For the third year in a row, founders from Oracle for Startups were treated to an exclusive and intimate event with Larry Ellison, the CTO and founder of Oracle. Hosted at Ellison’s San Francisco home, the Founder to Founder event has become an Oracle for Startups tradition that is the ultimate cherry on top of a jam-packed, week-long Oracle OpenWorld.
It’s no typical fireside chat in a sterile hotel ballroom, with more than 20 founders welcomed into Ellison’s home to enjoy appetizers, drinks and conversation among his curated art collection and stunning views of the San Francisco Bay and Golden Gate Bridge. But the best part was the almost two hours Larry spent discussing everything from the state of entrepreneurship to artificial intelligence and his desire to cure cancer…and just about everything else in between.
Access to Founder to Founder is an exclusive benefit for the entrepreneurs who have joined Oracle for Startups, but we’ll go ahead and share some of our favorite wisdom from Larry. It was hard to narrow down, but here are our top takeaways:
“I think the scale of the problems that entrepreneurs have worked on and solved has always been enormous…I’m not sure entrepreneurship in its grandest sense has changed very much. I think what has changed is it’s now global…There are just so many more entrepreneurs today. Gender participation has changed radically. National participation has changed radically. I think entrepreneurs are the change agents in our world.”
“I do not burn out from hard work though. Some days I feel like I get tired. I get tired from hard work but I don't get burned out. You get burned out from losing. Nothing burns you out faster than losing. Nothing strengthens your resolve and motivation more than winning.”
“It was important to engage our employees, as well as our customers, that we were doing something good. We wanted to put together a mission statement that would inspire our employees. That they were involved in something that was large and important and worth doing. It had to be related to our business and we're in the business of managing data and so the mission had to acknowledge that's what we do every day. We protect your data. We make it easy to access and help you look at your data in new ways, to unlock endless possibilities. The fact that information can inform and inspire our actions.”
“I think machine learning, the latest iterations of AI, are probably the most important new technology, certainly in the last 10 years. It is what separates the second-generation cloud from the first-generation cloud. I mean autonomous database would not be autonomous without AI, without machine learning, the autonomous operating system, autonomous driving, computer vision, Alexa, you name it. We have machine learning tools built into our cloud. It's built into all of our applications. It's built into our database, the operating system. I don't know if it's the most important new technology for computers ever… but it may be.”
“Thank you for picking up the torch and solving problems other people hadn't solved before, hiring people, changing their lives, changing the lives of their families. I think sometimes we don't realize just the scope of what we do as we pursue our goals, the positive ways that we impact the people around us. Thank you for being a leader and taking full advantage of the opportunity.”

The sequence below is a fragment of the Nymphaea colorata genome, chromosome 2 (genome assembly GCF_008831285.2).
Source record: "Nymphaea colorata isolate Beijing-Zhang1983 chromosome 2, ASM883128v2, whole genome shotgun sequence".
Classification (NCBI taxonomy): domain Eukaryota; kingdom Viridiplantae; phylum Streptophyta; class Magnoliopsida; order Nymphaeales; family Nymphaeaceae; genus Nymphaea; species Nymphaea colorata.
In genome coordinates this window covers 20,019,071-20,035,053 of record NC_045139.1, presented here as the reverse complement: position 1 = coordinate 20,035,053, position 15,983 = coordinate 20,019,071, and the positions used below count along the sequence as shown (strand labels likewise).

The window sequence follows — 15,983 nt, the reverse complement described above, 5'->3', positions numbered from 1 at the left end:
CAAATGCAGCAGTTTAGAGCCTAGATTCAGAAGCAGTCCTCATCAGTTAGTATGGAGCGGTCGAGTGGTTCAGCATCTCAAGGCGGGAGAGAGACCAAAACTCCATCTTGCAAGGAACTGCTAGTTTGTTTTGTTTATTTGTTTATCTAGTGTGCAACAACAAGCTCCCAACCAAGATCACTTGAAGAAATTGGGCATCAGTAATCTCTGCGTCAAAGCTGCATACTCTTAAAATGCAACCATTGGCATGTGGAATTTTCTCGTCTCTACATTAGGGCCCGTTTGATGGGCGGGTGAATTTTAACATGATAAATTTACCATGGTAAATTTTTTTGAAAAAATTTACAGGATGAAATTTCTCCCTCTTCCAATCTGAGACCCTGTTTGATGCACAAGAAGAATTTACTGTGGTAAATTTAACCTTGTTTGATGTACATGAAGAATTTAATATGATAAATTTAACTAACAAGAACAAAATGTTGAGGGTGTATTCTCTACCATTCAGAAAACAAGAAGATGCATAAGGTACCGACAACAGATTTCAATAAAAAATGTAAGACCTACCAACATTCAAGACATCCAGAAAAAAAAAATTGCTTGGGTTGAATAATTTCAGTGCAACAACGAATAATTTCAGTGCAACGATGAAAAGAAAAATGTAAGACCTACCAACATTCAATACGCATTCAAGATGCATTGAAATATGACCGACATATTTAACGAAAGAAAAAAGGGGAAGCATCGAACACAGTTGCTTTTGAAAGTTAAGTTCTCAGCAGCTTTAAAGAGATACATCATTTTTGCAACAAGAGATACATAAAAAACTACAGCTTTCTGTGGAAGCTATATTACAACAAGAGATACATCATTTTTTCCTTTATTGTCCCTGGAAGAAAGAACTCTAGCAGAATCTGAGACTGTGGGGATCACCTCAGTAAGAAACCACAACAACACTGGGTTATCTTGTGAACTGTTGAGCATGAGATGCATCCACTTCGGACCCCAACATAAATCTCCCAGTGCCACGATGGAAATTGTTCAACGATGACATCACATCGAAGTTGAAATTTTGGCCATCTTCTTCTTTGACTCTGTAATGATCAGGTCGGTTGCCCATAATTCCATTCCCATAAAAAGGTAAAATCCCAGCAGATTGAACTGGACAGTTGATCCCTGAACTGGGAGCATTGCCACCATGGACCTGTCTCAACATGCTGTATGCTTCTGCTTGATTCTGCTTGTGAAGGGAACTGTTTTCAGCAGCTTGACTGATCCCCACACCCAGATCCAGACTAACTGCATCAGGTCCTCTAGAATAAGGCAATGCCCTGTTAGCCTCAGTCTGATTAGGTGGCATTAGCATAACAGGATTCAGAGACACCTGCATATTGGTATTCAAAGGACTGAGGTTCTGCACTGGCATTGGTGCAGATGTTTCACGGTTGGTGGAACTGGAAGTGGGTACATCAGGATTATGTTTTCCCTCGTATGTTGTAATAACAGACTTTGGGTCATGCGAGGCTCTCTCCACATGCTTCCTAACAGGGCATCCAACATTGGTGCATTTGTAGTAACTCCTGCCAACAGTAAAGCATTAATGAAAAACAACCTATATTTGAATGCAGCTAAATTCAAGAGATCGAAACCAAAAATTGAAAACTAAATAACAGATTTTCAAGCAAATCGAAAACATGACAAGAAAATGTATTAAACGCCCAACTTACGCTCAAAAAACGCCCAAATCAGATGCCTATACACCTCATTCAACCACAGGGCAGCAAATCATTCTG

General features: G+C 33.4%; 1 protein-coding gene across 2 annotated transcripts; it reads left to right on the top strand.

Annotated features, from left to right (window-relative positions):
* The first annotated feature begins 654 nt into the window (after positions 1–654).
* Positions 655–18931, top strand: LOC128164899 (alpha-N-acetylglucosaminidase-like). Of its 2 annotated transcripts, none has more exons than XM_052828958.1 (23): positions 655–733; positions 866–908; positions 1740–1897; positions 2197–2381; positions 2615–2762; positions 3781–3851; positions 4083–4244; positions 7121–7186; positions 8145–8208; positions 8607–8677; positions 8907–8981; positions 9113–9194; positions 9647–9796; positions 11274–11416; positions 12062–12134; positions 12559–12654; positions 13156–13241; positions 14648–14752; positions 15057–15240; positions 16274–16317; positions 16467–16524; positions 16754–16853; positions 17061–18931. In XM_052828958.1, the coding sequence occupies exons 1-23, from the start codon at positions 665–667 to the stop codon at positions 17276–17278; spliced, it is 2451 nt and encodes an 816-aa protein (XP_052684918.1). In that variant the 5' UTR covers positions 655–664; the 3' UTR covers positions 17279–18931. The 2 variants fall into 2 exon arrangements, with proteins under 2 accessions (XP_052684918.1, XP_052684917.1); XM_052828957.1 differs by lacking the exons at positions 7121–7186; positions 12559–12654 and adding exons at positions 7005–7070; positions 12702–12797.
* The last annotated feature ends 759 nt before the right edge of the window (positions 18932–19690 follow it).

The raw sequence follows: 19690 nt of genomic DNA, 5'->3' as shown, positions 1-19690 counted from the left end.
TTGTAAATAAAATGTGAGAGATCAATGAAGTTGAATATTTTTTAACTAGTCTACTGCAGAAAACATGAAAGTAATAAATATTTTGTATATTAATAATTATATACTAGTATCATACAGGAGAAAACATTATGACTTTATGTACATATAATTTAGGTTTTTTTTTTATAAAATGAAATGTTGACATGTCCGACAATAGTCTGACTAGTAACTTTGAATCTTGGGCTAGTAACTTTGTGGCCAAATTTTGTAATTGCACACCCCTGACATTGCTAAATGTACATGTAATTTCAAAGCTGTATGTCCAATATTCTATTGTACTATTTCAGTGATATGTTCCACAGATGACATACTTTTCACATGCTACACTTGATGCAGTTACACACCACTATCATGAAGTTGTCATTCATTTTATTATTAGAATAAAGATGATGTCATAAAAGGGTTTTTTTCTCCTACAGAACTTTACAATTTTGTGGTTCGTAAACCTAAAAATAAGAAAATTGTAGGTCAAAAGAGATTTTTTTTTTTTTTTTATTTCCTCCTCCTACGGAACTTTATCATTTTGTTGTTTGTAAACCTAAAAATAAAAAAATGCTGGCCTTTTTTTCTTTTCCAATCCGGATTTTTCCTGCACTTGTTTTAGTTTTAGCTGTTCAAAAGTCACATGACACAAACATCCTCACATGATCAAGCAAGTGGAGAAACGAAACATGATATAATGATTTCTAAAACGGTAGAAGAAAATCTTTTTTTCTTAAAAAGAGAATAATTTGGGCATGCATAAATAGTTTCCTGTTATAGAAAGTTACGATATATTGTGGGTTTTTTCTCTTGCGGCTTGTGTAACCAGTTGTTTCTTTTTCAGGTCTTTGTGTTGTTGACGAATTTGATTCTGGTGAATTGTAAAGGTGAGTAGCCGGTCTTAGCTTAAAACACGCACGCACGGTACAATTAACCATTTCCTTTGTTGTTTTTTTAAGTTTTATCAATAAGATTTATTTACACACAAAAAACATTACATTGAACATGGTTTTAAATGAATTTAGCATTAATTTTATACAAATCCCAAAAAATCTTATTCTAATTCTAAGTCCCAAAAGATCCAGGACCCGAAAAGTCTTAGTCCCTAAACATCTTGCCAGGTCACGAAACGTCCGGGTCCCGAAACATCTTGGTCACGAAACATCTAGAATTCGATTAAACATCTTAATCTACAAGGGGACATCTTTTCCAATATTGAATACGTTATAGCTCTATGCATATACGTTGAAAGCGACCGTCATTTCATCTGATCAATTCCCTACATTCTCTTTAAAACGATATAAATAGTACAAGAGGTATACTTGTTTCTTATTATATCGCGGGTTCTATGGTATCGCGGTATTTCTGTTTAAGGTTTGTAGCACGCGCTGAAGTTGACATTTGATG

“I know in my youth I've said some ridiculous things, just because I knew it would just piss everybody off. I was a smart ass. But it turns out it's cheap thrills and it's not worth it. It really isn't worth it. You have to behave in a humane way or people aren't going to like you, and it's very useful as an entrepreneur or in life, for people to like you. It's not a good strategy as a leader. It's not a good strategy as a person. It's just a really bad idea. It took me a while to get over it.”
“Entrepreneurs usually start out with a good idea and are driven or passionate. We can do this and then we build a team and we go do it. And we have to inspire them with the belief that what we want to do is possible. That's how it all begins. Then sometimes it starts getting big. You actually solve the problem. You actually have a business and you have a running business and all of a sudden, you have to hire managers and you have to let go of certain parts of the business... I think the most important thing about scaling ... I think the people who scale successfully have one critical skill. They can identify and attract really good people.”
“I have been working for a very long time on trying to design small molecule drugs that treat certain types of cancers. Cancer is a whole family of diseases. I mean it's a disease of DNA. It's a disease of pathways. It's very complicated. I would just like, before I die, to have our team design one effective cancer fighting drug. That's what I want to do.”
“Why am I still here at Oracle? I want to win. I love the people I work with. I want to win as a team. I love being on a winning team. Winning alone is okay, better than losing, but winning as a team, going to the locker room and hug and all that stuff, it's the best. I love the people I work with. I admire them. I think they are smart. I think they are honorable. I think we are tackling some really hard problems. I think it's very satisfying to solve those problems. We are building something together. It's a good way to live.”
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